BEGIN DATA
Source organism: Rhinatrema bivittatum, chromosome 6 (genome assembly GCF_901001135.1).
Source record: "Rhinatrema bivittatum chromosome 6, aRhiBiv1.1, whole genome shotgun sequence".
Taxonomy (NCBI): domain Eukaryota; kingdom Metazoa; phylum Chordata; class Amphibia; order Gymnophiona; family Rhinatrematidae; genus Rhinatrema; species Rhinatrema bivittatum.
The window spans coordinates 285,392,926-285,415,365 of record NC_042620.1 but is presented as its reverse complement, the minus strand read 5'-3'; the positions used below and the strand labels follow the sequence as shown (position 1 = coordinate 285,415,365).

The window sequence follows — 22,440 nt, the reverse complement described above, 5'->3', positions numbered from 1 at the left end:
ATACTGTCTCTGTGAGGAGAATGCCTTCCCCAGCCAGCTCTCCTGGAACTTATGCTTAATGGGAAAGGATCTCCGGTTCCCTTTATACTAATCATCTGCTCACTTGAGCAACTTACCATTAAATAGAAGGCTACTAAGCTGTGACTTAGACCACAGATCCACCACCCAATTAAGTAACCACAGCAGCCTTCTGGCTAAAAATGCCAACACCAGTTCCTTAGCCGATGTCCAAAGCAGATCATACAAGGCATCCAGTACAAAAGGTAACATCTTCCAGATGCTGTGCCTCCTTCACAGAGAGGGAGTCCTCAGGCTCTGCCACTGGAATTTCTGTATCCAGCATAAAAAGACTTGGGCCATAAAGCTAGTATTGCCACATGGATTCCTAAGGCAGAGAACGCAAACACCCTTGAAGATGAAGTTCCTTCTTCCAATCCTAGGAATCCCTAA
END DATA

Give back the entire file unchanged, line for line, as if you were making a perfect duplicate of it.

Source organism: Rhinatrema bivittatum, chromosome 6 (genome assembly GCF_901001135.1).
Source record: "Rhinatrema bivittatum chromosome 6, aRhiBiv1.1, whole genome shotgun sequence".
Taxonomy (NCBI): domain Eukaryota; kingdom Metazoa; phylum Chordata; class Amphibia; order Gymnophiona; family Rhinatrematidae; genus Rhinatrema; species Rhinatrema bivittatum.
The window spans coordinates 285,392,926-285,415,365 of record NC_042620.1 but is presented as its reverse complement, the minus strand read 5'-3'; the positions used below and the strand labels follow the sequence as shown (position 1 = coordinate 285,415,365).

The window sequence follows — 22,440 nt, the reverse complement described above, 5'->3', positions numbered from 1 at the left end:
ATACTGTCTCTGTGAGGAGAATGCCTTCCCCAGCCAGCTCTCCTGGAACTTATGCTTAATGGGAAAGGATCTCCGGTTCCCTTTATACTAATCATCTGCTCACTTGAGCAACTTACCATTAAATAGAAGGCTACTAAGCTGTGACTTAGACCACAGATCCACCACCCAATTAAGTAACCACAGCAGCCTTCTGGCTAAAAATGCCAACACCAGTTCCTTAGCCGATGTCCAAAGCAGATCATACAAGGCATCCAGTACAAAAGGTAACATCTTCCAGATGCTGTGCCTCCTTCACAGAGAGGGAGTCCTCAGGCTCTGCCACTGGAATTTCTGTATCCAGCATAAAAAGACTTGGGCCATAAAGCTAGTATTGCCACATGGATTCCTAAGGCAGAGAACGCAAACACCCTTGAAGATGAAGTTCCTTCTTCCAATCCTAGGAATCCCTAA